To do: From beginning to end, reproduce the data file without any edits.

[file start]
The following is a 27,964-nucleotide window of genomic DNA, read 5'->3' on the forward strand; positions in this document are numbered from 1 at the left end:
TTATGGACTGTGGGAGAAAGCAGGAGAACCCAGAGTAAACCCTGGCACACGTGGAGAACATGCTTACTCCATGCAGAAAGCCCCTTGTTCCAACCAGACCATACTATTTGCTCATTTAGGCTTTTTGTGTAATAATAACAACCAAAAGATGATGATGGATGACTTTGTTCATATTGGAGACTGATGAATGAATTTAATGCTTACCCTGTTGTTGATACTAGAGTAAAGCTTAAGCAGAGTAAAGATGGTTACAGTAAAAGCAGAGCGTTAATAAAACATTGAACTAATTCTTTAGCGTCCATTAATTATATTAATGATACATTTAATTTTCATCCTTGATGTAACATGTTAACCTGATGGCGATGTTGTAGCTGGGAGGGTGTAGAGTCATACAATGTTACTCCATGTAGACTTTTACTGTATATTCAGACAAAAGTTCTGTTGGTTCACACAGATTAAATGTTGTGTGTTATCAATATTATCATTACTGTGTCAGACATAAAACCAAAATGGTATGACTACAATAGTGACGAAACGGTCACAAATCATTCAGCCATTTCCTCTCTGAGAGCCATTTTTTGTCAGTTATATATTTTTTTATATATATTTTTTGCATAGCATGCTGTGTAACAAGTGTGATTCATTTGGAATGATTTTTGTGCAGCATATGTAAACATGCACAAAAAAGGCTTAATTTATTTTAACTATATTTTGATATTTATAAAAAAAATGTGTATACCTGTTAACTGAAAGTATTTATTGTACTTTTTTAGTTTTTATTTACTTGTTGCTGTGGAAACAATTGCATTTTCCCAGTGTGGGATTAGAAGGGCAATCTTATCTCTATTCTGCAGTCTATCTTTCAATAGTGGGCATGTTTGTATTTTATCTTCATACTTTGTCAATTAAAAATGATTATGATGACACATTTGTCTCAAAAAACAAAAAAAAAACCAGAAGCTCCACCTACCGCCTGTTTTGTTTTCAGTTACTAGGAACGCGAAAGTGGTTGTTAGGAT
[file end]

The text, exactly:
The following is a 27,964-nucleotide window of genomic DNA, read 5'->3' on the forward strand; positions in this document are numbered from 1 at the left end:
TTATGGACTGTGGGAGAAAGCAGGAGAACCCAGAGTAAACCCTGGCACACGTGGAGAACATGCTTACTCCATGCAGAAAGCCCCTTGTTCCAACCAGACCATACTATTTGCTCATTTAGGCTTTTTGTGTAATAATAACAACCAAAAGATGATGATGGATGACTTTGTTCATATTGGAGACTGATGAATGAATTTAATGCTTACCCTGTTGTTGATACTAGAGTAAAGCTTAAGCAGAGTAAAGATGGTTACAGTAAAAGCAGAGCGTTAATAAAACATTGAACTAATTCTTTAGCGTCCATTAATTATATTAATGATACATTTAATTTTCATCCTTGATGTAACATGTTAACCTGATGGCGATGTTGTAGCTGGGAGGGTGTAGAGTCATACAATGTTACTCCATGTAGACTTTTACTGTATATTCAGACAAAAGTTCTGTTGGTTCACACAGATTAAATGTTGTGTGTTATCAATATTATCATTACTGTGTCAGACATAAAACCAAAATGGTATGACTACAATAGTGACGAAACGGTCACAAATCATTCAGCCATTTCCTCTCTGAGAGCCATTTTTTGTCAGTTATATATTTTTTTATATATATTTTTTGCATAGCATGCTGTGTAACAAGTGTGATTCATTTGGAATGATTTTTGTGCAGCATATGTAAACATGCACAAAAAAGGCTTAATTTATTTTAACTATATTTTGATATTTATAAAAAAAATGTGTATACCTGTTAACTGAAAGTATTTATTGTACTTTTTTAGTTTTTATTTACTTGTTGCTGTGGAAACAATTGCATTTTCCCAGTGTGGGATTAGAAGGGCAATCTTATCTCTATTCTGCAGTCTATCTTTCAATAGTGGGCATGTTTGTATTTTATCTTCATACTTTGTCAATTAAAAATGATTATGATGACACATTTGTCTCAAAAAACAAAAAAAAAACCAGAAGCTCCACCTACCGCCTGTTTTGTTTTCAGTTACTAGGAACGCGAAAGTGGTTGTTAGGAT